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Kingsman: The Golden Circle – Movie Review

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Kingsman: The Golden Circle – Movie Review

Rating: B (Good)

Trailer/Thumbnail Courtesy 20th Century Fox

Kingsman: The Secret Service was an affectionate and refreshing take on James Bond style spy films, spinning familiar tropes into something unique and unexpected. That’s a high bar for Kingsman: The Golden Circle to clear and admittedly, some sequelitis does set in as director/co-writer Matthew Vaughn aims to make this new entry bigger and more insane. He does deliver on the insanity front, but he also goes a tad overboard with length becoming the biggest culprit. Nonetheless, the film succeeds on its promise of fun action with some sly commentary thrown in to make this a reasonable big-screen experience with these snappily dressed secret agents.

Vaughn’s strength lies in his action scenes with each attempting to top the last one. While none of the new set-pieces reach the memoreobility of the infamous church scene and climax of The Secret Service, there are some fun fight sequences on display. Vaughn certainly seems to have taken advantage of the higher effects budget and there is some impressive choreography with a lasso, courtesy of Pedro Pascal’s cowboy spy. Music plays just as large a role in The Golden Circle as it did in the first film in creating the proper high-octane excitement and the humour is kept intact, even as the stakes are continually raised for the heroes.

The Kingsman universe is also silly enough to work around bringing back Colin Firth’s agent Galahad. One exposition dump later, it’s seemingly accepted. Meanwhile, Julianne Moore is clearly enjoying herself as the villain, yet she still feels underused. Through her ’50s-obsessed drug mogul, the screenplay crafts some surprising commentary on the war on drugs and drug users. The Golden Circle manages to simultaneously be anti-drugs and pro-drugs at the same time. At two hours and twenty minutes, the film does run far too long and it seemingly takes forever for the Kingsman agents and their American counterparts to find out about Moore’s existence. Part of this is the need to introduce the Statesman branch of agents, although the film mostly opts for making them a liquor-based copy of Kingsman. This takes a long while and even then, Jeff Bridges and Channing Tatum are off-screen for a good chunk of the movie.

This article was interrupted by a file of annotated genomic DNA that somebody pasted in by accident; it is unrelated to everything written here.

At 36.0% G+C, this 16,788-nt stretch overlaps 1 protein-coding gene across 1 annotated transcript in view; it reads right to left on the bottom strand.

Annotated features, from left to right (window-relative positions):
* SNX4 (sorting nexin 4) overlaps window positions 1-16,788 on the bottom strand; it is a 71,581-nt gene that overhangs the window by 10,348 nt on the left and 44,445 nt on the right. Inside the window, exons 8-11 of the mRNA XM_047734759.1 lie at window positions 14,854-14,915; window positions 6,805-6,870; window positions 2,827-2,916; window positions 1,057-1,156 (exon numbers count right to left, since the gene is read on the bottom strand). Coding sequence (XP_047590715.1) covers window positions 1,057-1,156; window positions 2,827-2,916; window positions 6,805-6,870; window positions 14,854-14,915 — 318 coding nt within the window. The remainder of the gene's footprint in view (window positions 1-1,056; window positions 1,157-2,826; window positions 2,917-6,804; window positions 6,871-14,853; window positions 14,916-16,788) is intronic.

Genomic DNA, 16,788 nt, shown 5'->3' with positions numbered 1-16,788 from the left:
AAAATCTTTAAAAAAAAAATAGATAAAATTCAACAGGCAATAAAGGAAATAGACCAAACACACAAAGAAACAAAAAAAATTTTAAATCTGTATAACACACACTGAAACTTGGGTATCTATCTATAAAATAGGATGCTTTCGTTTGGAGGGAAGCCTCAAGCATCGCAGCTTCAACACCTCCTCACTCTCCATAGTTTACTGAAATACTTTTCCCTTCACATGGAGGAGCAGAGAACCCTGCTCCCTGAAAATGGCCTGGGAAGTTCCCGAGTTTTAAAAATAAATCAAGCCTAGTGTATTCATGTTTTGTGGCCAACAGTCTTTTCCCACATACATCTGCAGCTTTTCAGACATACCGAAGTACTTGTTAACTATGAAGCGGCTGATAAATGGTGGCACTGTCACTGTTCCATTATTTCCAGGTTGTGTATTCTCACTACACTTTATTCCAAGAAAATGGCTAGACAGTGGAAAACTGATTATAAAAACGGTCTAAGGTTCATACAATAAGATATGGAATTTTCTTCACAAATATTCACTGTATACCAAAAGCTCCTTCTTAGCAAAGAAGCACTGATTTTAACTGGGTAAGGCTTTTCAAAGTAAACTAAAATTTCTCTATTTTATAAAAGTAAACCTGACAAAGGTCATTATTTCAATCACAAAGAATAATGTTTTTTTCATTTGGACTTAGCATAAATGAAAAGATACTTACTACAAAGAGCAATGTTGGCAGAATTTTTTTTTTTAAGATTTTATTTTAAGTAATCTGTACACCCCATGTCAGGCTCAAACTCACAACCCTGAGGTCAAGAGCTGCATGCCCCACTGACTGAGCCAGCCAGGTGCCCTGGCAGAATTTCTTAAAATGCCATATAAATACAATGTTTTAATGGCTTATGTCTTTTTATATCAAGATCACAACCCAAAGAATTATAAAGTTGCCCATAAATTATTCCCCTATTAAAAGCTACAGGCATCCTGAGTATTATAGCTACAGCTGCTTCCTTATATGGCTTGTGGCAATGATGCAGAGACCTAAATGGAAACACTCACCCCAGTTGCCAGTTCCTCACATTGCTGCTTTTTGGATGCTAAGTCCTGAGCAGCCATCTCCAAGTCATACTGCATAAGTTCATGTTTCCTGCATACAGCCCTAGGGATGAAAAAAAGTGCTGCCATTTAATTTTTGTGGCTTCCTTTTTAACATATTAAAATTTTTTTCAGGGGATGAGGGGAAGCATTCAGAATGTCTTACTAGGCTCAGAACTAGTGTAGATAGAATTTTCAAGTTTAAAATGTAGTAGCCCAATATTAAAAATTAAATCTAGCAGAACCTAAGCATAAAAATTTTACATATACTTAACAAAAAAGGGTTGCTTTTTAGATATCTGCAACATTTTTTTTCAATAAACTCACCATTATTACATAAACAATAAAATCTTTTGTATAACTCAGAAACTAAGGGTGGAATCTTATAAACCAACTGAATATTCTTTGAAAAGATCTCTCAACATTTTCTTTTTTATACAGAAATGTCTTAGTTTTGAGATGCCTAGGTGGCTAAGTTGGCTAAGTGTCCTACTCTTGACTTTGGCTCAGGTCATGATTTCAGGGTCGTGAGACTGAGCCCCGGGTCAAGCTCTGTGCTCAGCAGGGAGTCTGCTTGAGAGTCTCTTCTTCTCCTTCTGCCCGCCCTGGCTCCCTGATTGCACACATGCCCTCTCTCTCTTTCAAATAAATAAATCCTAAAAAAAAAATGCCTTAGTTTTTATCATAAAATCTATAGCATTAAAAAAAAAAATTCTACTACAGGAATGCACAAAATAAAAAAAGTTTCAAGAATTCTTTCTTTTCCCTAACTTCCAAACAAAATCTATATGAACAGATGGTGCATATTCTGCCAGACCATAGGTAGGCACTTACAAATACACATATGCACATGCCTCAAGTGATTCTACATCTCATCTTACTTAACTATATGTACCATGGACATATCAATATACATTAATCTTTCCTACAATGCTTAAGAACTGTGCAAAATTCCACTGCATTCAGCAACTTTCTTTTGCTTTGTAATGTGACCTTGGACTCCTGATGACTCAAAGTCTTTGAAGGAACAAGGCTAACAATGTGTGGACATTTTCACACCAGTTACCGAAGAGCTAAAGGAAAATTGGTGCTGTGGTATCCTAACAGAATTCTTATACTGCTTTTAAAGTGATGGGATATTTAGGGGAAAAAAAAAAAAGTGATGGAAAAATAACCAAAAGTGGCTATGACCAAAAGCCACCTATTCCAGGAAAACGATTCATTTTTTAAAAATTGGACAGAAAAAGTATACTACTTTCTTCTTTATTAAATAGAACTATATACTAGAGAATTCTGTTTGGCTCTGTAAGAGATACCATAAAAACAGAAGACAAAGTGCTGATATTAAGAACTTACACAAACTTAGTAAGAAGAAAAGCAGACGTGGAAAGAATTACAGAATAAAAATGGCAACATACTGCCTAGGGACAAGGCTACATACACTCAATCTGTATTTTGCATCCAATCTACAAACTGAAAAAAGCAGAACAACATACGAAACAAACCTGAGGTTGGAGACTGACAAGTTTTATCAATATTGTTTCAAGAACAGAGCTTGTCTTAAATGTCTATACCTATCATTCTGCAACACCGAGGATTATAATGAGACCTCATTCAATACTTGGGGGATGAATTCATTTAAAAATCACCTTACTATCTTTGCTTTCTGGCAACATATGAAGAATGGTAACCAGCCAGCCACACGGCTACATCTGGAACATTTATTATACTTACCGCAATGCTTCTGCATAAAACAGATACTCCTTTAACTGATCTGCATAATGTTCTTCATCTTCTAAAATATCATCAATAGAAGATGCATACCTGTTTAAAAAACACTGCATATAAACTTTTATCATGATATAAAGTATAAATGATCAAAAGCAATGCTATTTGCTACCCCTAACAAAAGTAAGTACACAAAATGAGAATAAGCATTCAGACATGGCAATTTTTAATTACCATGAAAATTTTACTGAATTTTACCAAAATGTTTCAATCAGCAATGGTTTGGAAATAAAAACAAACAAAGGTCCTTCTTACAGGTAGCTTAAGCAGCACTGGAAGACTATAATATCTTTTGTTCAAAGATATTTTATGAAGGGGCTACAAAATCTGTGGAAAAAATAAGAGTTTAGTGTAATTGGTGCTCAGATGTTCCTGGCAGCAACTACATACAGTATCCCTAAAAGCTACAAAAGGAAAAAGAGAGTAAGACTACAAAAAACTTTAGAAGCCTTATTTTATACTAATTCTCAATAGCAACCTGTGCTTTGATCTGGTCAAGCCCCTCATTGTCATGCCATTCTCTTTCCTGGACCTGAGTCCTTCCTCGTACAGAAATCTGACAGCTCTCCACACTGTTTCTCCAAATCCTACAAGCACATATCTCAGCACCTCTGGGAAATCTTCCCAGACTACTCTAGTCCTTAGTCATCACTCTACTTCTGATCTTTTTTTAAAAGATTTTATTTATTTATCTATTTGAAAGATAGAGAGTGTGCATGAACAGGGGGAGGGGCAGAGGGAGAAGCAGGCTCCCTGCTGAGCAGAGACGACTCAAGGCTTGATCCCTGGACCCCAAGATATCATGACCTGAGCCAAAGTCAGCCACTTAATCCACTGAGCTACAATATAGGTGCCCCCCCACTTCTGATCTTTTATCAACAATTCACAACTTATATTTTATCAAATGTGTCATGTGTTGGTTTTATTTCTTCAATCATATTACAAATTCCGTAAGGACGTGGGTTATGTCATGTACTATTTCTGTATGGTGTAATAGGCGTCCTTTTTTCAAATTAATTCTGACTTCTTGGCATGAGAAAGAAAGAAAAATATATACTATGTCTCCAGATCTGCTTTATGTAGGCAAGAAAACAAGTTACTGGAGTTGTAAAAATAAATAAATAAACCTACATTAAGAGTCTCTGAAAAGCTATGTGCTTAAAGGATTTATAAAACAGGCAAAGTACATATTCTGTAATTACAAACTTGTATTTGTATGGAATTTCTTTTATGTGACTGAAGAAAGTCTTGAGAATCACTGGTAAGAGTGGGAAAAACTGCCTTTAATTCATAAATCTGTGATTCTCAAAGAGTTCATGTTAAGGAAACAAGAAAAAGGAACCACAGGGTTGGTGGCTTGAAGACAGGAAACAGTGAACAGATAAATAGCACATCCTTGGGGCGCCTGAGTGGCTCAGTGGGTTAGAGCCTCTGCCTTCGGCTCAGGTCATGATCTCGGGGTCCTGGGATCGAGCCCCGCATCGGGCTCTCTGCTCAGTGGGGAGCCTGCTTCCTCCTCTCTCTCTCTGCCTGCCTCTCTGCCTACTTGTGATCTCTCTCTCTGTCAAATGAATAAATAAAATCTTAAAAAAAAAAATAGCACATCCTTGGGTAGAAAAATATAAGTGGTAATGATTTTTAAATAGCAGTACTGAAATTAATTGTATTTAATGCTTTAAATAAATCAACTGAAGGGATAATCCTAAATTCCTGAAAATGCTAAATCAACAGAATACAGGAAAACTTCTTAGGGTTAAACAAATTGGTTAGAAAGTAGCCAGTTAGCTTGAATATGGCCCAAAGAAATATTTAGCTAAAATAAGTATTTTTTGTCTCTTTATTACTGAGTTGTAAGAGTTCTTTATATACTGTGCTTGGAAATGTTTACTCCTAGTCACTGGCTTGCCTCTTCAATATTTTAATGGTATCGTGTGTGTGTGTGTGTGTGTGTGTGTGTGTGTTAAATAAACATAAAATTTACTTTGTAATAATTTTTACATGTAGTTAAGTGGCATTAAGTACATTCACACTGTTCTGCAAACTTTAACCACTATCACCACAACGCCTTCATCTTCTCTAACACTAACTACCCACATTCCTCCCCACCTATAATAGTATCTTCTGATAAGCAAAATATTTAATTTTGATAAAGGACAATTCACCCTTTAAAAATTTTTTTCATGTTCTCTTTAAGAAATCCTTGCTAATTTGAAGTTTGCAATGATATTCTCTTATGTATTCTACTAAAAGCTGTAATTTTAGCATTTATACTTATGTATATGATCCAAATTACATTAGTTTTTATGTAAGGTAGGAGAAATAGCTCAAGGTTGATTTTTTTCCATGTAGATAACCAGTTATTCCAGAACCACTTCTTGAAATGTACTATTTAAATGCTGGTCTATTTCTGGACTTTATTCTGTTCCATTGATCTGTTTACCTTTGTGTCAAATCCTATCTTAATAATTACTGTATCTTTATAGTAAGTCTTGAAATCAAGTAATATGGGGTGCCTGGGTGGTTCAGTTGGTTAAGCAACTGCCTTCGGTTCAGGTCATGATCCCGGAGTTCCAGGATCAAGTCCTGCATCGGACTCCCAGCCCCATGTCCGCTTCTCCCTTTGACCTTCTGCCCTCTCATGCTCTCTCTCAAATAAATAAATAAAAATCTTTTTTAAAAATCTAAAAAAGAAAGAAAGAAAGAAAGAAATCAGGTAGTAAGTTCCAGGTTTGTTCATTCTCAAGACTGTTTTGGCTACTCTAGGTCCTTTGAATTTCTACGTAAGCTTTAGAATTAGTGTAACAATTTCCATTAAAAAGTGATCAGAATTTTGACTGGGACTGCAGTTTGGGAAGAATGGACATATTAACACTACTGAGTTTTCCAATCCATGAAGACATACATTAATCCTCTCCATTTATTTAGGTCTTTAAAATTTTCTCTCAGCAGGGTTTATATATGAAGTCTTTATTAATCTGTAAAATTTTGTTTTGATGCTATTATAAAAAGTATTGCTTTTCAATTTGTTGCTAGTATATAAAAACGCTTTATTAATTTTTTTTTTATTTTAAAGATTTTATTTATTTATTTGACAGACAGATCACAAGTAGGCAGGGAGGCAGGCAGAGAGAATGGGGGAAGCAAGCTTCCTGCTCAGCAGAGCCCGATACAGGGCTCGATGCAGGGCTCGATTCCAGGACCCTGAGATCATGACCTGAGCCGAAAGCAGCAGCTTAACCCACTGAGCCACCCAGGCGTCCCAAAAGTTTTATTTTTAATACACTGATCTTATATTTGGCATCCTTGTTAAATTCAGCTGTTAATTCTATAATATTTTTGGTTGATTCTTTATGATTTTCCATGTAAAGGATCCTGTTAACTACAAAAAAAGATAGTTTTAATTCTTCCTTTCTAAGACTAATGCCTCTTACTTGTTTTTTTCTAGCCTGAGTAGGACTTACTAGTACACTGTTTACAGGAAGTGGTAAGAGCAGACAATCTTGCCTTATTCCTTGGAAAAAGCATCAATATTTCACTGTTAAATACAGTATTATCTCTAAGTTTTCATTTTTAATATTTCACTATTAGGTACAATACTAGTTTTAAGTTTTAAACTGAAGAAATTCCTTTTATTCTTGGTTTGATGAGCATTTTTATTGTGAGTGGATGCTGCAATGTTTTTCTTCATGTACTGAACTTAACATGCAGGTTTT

Eggsy is not given much of an arc this time around, with the film giving him multiple plot strands at once. Taron Egerton is still the same charming self, but with him in full secret agent mode, it seems there’s not a whole lot more to explore with the character. Equally disappointing is the jettisoning of Sophie Cookson’s fellow Kingsman agent early on. After the first film spent a considerable amount of time setting her and Eggsy up as a team, it’s a waste that she’s not allowed to go on the new mission. It’s a strangely befuddling decision on the part of Vaughn and his frequent co-writer Jane Goldman.

Kingsman: The Golden Circle certainly succeeds in the action angle and it’s great to see the agents again. Vaughn even throws in an extended role for Elton John as himself in a way that cleverly connects to the events of the predecessor. However, there is a sameness to the proceedings here and the longer runtime is unnecessary. In the end, this is primarily Eggsy and Galahad’s story, but the relationship that grows between them isn’t nearly as exciting this time around. This is a more than adequate sequel that also proves what an impressive lightning in a bottle the first Kingsman was. This is more like a Ghostbusters II, in that it’s fun but mostly seeks to repeat similar beats, rather than a Toy Story 2.

Stefan Ellison